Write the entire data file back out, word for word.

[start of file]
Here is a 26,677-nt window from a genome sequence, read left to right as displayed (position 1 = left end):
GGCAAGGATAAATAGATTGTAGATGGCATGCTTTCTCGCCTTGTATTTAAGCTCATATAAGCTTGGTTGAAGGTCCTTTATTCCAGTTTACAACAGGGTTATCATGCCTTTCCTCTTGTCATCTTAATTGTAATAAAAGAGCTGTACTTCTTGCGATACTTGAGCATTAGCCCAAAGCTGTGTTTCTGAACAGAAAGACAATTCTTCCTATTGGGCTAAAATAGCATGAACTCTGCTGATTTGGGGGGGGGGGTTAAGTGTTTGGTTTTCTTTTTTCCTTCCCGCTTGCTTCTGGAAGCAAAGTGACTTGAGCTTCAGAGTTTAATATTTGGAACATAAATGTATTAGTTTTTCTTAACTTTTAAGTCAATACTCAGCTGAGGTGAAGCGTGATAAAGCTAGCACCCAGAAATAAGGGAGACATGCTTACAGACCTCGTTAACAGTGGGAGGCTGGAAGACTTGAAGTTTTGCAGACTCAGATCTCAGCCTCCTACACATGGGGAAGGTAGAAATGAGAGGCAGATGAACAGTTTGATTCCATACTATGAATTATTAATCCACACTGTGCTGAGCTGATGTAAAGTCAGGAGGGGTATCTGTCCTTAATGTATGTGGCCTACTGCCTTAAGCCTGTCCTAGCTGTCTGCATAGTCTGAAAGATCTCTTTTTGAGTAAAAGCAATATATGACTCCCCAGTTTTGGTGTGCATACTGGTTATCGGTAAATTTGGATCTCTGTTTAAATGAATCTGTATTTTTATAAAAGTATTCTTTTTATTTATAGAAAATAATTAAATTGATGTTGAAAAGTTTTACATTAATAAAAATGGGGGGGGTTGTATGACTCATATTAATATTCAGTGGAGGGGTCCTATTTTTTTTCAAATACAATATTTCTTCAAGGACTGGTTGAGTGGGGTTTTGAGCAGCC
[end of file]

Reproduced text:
Here is a 26,677-nt window from a genome sequence, read left to right as displayed (position 1 = left end):
GGCAAGGATAAATAGATTGTAGATGGCATGCTTTCTCGCCTTGTATTTAAGCTCATATAAGCTTGGTTGAAGGTCCTTTATTCCAGTTTACAACAGGGTTATCATGCCTTTCCTCTTGTCATCTTAATTGTAATAAAAGAGCTGTACTTCTTGCGATACTTGAGCATTAGCCCAAAGCTGTGTTTCTGAACAGAAAGACAATTCTTCCTATTGGGCTAAAATAGCATGAACTCTGCTGATTTGGGGGGGGGGGTTAAGTGTTTGGTTTTCTTTTTTCCTTCCCGCTTGCTTCTGGAAGCAAAGTGACTTGAGCTTCAGAGTTTAATATTTGGAACATAAATGTATTAGTTTTTCTTAACTTTTAAGTCAATACTCAGCTGAGGTGAAGCGTGATAAAGCTAGCACCCAGAAATAAGGGAGACATGCTTACAGACCTCGTTAACAGTGGGAGGCTGGAAGACTTGAAGTTTTGCAGACTCAGATCTCAGCCTCCTACACATGGGGAAGGTAGAAATGAGAGGCAGATGAACAGTTTGATTCCATACTATGAATTATTAATCCACACTGTGCTGAGCTGATGTAAAGTCAGGAGGGGTATCTGTCCTTAATGTATGTGGCCTACTGCCTTAAGCCTGTCCTAGCTGTCTGCATAGTCTGAAAGATCTCTTTTTGAGTAAAAGCAATATATGACTCCCCAGTTTTGGTGTGCATACTGGTTATCGGTAAATTTGGATCTCTGTTTAAATGAATCTGTATTTTTATAAAAGTATTCTTTTTATTTATAGAAAATAATTAAATTGATGTTGAAAAGTTTTACATTAATAAAAATGGGGGGGGTTGTATGACTCATATTAATATTCAGTGGAGGGGTCCTATTTTTTTTCAAATACAATATTTCTTCAAGGACTGGTTGAGTGGGGTTTTGAGCAGCC